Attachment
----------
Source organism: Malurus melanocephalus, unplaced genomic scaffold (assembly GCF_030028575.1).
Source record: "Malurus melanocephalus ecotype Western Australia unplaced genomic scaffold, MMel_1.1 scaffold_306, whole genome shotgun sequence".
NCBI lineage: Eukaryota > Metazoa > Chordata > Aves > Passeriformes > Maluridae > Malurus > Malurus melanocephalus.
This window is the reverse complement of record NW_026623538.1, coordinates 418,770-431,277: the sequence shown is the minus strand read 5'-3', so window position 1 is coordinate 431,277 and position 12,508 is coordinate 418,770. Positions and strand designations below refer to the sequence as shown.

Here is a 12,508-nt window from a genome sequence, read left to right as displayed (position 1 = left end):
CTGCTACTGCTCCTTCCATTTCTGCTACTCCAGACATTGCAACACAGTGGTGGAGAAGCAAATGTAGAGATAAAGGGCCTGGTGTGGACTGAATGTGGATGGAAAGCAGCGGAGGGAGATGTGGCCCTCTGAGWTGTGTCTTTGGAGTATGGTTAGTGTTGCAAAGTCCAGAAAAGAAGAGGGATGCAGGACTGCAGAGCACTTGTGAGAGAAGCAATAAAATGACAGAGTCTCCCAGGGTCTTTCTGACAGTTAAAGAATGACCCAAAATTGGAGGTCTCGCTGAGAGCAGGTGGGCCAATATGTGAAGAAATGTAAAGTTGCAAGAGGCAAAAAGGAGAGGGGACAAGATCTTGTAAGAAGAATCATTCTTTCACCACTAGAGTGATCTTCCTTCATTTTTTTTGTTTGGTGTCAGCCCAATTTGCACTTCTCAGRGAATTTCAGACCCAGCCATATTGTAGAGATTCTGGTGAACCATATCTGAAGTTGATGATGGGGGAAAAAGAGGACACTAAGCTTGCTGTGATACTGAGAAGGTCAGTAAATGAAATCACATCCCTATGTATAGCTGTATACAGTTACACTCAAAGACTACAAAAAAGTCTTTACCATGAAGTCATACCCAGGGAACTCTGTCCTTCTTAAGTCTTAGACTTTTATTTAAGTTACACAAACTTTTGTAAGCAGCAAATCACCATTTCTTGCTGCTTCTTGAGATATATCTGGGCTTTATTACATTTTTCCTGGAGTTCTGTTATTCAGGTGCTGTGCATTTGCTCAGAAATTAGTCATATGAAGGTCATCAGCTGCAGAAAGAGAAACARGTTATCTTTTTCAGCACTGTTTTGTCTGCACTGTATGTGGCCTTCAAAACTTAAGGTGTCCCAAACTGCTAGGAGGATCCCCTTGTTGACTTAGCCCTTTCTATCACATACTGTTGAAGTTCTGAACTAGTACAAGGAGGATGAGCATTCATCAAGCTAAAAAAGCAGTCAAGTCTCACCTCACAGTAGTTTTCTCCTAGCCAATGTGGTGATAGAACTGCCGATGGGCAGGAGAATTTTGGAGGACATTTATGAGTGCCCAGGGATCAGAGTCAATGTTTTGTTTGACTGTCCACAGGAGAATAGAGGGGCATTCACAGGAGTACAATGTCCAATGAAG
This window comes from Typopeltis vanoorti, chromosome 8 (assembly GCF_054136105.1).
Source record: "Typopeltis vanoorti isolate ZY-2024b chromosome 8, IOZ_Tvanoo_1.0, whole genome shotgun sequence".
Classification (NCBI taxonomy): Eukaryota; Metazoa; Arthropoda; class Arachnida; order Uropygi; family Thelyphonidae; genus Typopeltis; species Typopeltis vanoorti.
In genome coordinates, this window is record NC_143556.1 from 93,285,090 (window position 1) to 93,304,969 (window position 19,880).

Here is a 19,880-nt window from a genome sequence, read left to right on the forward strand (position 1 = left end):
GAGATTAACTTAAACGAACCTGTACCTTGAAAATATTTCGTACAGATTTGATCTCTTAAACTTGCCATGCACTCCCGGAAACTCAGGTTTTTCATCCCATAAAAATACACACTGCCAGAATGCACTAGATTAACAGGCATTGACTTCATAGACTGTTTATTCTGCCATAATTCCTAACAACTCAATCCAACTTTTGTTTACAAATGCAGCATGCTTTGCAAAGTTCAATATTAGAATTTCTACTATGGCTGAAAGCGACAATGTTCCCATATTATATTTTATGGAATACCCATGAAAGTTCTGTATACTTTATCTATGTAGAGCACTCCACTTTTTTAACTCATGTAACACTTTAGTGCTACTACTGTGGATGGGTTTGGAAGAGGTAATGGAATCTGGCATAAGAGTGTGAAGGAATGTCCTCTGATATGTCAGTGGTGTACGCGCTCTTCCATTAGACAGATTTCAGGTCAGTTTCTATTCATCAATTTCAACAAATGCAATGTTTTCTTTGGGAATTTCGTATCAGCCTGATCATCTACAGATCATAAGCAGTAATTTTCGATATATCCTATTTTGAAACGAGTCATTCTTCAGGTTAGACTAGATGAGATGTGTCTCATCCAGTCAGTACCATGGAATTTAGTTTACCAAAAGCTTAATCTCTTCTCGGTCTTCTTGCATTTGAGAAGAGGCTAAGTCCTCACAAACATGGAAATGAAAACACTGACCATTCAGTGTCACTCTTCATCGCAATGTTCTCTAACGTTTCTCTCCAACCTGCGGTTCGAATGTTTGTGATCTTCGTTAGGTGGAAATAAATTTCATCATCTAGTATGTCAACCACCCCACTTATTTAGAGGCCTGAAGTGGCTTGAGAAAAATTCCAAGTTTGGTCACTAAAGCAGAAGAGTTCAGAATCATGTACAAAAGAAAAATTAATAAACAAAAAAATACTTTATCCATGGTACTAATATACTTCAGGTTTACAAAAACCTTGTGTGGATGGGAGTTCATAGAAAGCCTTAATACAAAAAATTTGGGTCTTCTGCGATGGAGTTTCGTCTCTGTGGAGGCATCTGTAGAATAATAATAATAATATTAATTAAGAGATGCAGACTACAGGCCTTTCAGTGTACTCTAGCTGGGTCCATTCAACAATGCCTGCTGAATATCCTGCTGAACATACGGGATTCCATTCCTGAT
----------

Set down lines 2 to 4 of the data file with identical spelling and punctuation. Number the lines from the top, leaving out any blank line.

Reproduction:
Source record: "Malurus melanocephalus ecotype Western Australia unplaced genomic scaffold, MMel_1.1 scaffold_306, whole genome shotgun sequence".
NCBI lineage: Eukaryota > Metazoa > Chordata > Aves > Passeriformes > Maluridae > Malurus > Malurus melanocephalus.
This window is the reverse complement of record NW_026623538.1, coordinates 418,770-431,277: the sequence shown is the minus strand read 5'-3', so window position 1 is coordinate 431,277 and position 12,508 is coordinate 418,770. Positions and strand designations below refer to the sequence as shown.